Breastfeeding is not a sprint, it’s a marathon. When it feels like you can’t do it anymore set a small goal, like a day, and then another day. Use small goals as long as you can to help you reach your bigger goals. – Katy, Pasadena

  • I worried about others judging me if I chose to breastfeed in public, so I refrained for a while. I wish I knew the vast majority of people I have encountered are supportive, or at the very least don’t give any indication that they’re bothered by it. You will hear advice from everyone. Go with what works best for you and your family. – Jen, Centreville
  • If you have to supplement with formula, it isn’t the end of the world. Any amount of breast milk you can give your baby for as long as you can is better than none at all! – Brooke, Crofton

For something so “natural,” it may not feel that way at first. You and your baby have the instincts to build a nursing bond but it takes work and patience. Stick to it, it gets so much easier and then becomes amazing! – Diana, Crofton (pictured with baby Josephine above)

  • Take a class with your support person. My husband was my biggest help! When we first got home from the hospital I was so tired I couldn’t remember anything from the class. He remembered so many tips and tricks. He set up a nursing station for me with drinks, snacks, blankets and a remote so I could be as comfortable as possible. I was ready to quit at the two week mark, and he asked me to check out the AAMC support group first. Attending the support group that day changed everything for us. I ended up nursing my first son for 11 months!  We never set a goal of how long to breastfeed but just told ourselves we would do it until we were ready to stop.  – Heather, Annapolis

If you’d like more encouragement, advice or have questions for other moms, join AAMC Smart Parents on Facebook.

Breastfeeding Resources

Breastfeeding Basics Class: Learn how to prepare for breastfeeding, how to hold your baby, how often and how long to feed, how to avoid common problems and much more.

Breastfeeding Warm Line: Anne Arundel Medical Center’s lactation staff is available to answer any questions you might have about breastfeeding. You can reach our consultants seven days a week via our Warm Line at 443-481-6977. Simply leave a message and they’ll return your call between 9 am and 4 pm the same day. You can also e-mail our lactation staff anytime at lactationdept@aahs.org.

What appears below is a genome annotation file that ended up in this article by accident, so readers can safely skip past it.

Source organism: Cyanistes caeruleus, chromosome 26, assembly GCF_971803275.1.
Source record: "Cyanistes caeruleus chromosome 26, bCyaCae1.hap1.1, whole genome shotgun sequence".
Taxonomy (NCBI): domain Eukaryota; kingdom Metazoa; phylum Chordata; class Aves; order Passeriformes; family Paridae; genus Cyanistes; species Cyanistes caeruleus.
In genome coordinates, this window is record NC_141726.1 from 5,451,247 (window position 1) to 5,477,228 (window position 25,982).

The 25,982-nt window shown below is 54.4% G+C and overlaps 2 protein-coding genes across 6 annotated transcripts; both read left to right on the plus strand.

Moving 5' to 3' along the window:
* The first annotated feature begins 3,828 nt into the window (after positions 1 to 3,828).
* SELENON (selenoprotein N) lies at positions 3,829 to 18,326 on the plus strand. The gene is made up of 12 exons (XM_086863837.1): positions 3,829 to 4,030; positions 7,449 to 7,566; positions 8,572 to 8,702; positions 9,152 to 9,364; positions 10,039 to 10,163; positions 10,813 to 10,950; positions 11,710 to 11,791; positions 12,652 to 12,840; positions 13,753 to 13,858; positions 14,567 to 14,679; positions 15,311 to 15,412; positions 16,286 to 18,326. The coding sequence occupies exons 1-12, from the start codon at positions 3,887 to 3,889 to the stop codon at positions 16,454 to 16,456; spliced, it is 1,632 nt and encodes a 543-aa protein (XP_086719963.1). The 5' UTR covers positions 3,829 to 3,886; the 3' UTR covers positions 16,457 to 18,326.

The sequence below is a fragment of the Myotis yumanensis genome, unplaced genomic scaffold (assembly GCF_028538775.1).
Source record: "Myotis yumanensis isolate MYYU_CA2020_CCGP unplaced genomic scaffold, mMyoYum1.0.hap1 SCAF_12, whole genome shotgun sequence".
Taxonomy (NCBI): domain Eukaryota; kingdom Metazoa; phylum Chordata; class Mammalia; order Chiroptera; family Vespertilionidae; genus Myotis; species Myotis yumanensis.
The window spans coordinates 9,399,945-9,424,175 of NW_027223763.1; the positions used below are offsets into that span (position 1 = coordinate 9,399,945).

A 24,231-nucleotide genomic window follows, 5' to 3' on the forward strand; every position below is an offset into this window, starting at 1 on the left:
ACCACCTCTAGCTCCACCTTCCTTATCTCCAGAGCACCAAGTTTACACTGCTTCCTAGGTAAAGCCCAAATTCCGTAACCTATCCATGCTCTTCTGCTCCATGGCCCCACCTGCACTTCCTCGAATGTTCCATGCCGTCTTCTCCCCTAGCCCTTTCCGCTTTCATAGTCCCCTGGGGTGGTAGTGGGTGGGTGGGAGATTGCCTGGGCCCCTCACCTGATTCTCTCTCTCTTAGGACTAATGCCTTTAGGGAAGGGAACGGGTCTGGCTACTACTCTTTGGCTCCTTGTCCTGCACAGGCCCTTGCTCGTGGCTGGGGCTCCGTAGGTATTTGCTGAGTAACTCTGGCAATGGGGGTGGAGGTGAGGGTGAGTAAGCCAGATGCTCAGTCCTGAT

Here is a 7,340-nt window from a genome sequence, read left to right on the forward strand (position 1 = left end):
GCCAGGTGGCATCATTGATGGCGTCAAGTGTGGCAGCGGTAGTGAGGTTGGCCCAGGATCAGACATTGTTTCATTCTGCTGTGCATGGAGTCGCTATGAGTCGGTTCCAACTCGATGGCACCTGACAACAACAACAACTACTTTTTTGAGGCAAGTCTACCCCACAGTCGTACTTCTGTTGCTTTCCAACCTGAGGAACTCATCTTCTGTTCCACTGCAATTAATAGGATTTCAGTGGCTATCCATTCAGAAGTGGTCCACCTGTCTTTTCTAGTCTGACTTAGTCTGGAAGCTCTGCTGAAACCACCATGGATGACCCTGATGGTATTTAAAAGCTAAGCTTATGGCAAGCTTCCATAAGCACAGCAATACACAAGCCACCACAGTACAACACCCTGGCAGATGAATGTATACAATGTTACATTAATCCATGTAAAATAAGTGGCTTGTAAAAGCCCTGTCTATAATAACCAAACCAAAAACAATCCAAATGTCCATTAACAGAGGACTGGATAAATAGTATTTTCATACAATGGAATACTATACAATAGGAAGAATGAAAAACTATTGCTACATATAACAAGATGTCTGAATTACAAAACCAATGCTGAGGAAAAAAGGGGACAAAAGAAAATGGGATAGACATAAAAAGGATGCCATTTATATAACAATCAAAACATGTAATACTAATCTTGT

Breastfeeding Support Group: Breastfeeding mothers are welcome to this gathering on the second and fourth Thursday of each month. The group is led by Kim Knight, a board-certified lactation consultant. The group is very informal and welcoming to breastfeeding mothers regardless of experience or degree of commitment. Bring your baby!

Find a Lactation Consultant: A board-certified lactation consultant can help address your breastfeeding concerns or challenges. You can find one in your area through the United States Lactation Consultant Association directory.

Breastfeeding and the Working Mother: Learn the secrets to maintaining a good milk supply, the proper use of your breast pump and proper feeding of baby while away from mom.

Back to Work and Breastfeeding Support Group: Discuss questions and concerns common to nursing moms who returned to work. Share your experiences and hear new ideas on how to continue to work and breastfeed successfully. This group meets the first Friday of every month at the Big Vanilla in Pasadena.

AAMC Smart Parents: Join our Facebook community focused on the journey of parenthood. This is a safe, non-judgmental group to ask questions and get answers from local moms and dads, and AAMC experts.